TTC continues to prioritize busiest routes for service

Ridership demand in the city's inner suburbs continues to guide TTC service delivery in order to ensure those who are most reliant on public transit are getting the best service possible as part of the City of Toronto's commitment to equity for all residents.

While overall system ridership is at approximately 32 per cent of pre-pandemic levels, the bus network continues to see ridership in the 40-to-45 per cent range.

In response, the TTC recalled all operators in November, and through a combination of schedule adjustments and buses available to deploy as needed, is putting out more service on many of the busy routes than was in place prior to the pandemic. Among the routes receiving extra service are: 36 Finch West, 35 Jane, 102 Markham, 54 Lawrence East, 29 Dufferin and 41 Keele.

"We are working with the TTC to make sure that in neighbourhoods where we are seeing higher COVID-19 positivity, we are adding extra buses to achieve greater physical distancing on busy routes. The changes happening now, and the ones planned in the coming weeks, will deliver more capacity to match demand on our busiest bus routes," said Mayor John Tory. "The TTC will continue in 2021 to closely monitor ridership and adjust service where needed, but it is all hands on deck. So much so that right now the TTC is re-training subway and streetcar operators to drive buses over the next two months, meaning even more buses on the road in the new year."

Throughout the pandemic, the TTC has implemented a demand-responsive service model, ensuring the busiest routes are getting the service they need while keeping customer loads as low as is realistically possible.

"The TTC is continuing to provide extra service and additional capacity in the neighbourhoods that need it most," said TTC Chair Jaye Robinson. "We've seen that ridership in Toronto's north end, including parts of North York, Etobicoke and Scarborough, has been higher than in other parts of Toronto, and we will continue to focus on proactively monitoring and responding to demand in those areas."

The TTC continues to implement important measures to reduce crowding for customers on busy bus routes. Resources are being reallocated from lower ridership routes in less busy periods, such as routes that serve primarily downtown-centered office travel patterns (for example, the 140-series Downtown Express routes) to busier routes with higher ridership demand, such as the 35 Jane and 54 Lawrence East.

To reduce crowding for customers, starting on November 23, 2020, the TTC restored express bus service on busy corridors, such as Jane Street and Lawrence Avenue East.

As well, the TTC is re-training subway and streetcar operators to drive buses over the next two months, meaning even more buses on the road in the new year.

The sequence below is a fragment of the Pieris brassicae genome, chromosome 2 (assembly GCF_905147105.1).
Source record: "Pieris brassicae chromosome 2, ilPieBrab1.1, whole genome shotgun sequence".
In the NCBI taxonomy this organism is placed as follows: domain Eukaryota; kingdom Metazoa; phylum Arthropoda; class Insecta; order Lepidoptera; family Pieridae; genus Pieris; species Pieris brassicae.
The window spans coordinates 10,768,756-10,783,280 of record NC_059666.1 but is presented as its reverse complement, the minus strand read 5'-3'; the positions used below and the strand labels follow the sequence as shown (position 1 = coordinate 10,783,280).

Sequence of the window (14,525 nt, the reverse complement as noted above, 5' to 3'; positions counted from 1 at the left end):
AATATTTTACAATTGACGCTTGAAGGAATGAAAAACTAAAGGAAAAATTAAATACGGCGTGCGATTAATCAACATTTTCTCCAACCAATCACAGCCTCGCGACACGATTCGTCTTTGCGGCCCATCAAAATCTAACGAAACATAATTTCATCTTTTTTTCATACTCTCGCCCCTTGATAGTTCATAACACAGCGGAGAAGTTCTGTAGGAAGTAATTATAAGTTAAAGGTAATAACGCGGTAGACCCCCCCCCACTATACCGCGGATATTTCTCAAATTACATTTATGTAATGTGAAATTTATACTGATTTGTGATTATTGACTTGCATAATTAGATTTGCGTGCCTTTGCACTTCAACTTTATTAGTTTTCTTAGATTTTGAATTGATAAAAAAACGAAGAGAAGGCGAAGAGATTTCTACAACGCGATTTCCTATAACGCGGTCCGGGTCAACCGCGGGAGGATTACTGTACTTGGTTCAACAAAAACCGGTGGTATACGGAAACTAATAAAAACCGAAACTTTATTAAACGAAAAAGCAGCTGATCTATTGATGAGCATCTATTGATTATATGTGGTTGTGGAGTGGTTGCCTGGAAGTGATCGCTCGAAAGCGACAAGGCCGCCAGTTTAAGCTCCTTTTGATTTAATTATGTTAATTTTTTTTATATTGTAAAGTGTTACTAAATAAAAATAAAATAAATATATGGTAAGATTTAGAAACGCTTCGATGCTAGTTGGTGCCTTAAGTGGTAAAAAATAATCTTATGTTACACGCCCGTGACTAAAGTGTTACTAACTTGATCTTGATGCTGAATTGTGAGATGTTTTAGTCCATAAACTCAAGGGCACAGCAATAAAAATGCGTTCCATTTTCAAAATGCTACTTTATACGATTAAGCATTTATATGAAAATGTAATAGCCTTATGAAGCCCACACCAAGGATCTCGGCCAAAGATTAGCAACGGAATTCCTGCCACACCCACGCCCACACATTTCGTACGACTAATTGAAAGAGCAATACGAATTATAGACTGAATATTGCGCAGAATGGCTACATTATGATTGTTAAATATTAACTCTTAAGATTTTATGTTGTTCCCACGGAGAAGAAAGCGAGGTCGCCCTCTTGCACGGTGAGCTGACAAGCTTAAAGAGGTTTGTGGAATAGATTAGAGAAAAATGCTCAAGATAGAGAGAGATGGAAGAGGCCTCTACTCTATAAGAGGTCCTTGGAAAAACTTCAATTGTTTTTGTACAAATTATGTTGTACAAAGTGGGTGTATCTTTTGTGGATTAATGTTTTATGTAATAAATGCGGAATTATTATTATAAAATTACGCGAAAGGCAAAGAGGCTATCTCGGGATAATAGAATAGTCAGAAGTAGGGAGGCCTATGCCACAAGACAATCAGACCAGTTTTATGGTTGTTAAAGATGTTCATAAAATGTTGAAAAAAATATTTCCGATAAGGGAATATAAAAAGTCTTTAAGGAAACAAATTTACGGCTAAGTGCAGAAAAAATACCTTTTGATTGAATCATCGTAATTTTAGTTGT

"Since the beginning of the pandemic, we have been adapting to challenging circumstances and unusual pressures with a focus on ensuring the system is safe for customers and employees," said TTC CEO Rick Leary. "Every day, our service looks a little different because the ridership demands change. But we will continue to be flexible and provide the best possible service to those who are relying on us now more than ever."

As part of the 2021 Annual Service Plan will be presented to the TTC Board next Tuesday, TTC staff are proposing to restore express bus service to add more capacity to reduce crowding for customers while closely monitoring ridership and adjusting service where needed.

If approved, the first phase of service restoration will begin in January, when express bus service will be restored on more corridors, such as Finch Avenue, Keele Street and Don Mills Road. Beyond January, the TTC will focus on optimizing capacity by balancing service levels across the city to ensure capacity matches demand and customer crowding is minimized.

On November 23, the City of Toronto announced an updated and enhanced set of targeted COVID-19 measures to help the city's most vulnerable residents during the lockdown. These targeted COVID-19 equity measures build on protections already implemented, including sharing public health information, improving access to COVID-19 testing, and providing critical supports to individuals and their families during this lockdown. These include:

  • Expanding testing sites in neighbourhoods experiencing higher COVID-19 case rates; expanding the number of provincial testing sites using City facilities; using buses for mobile testing; and providing more transportation to testing sites and extending testing site hours.
  • Increased community outreach and engagement providing support to residents who face multiple barriers (i.e. food support, income services, etc.); and providing relevant public education to residents and employers.
  • Support for individuals who test positive and are unable to work due to mandatory isolation; help to address the threat of eviction and improving access to emergency assistance; and newcomer access to COVID-19 services and supports.

Details about the measures can be found in a news release on the City's Media Room page.

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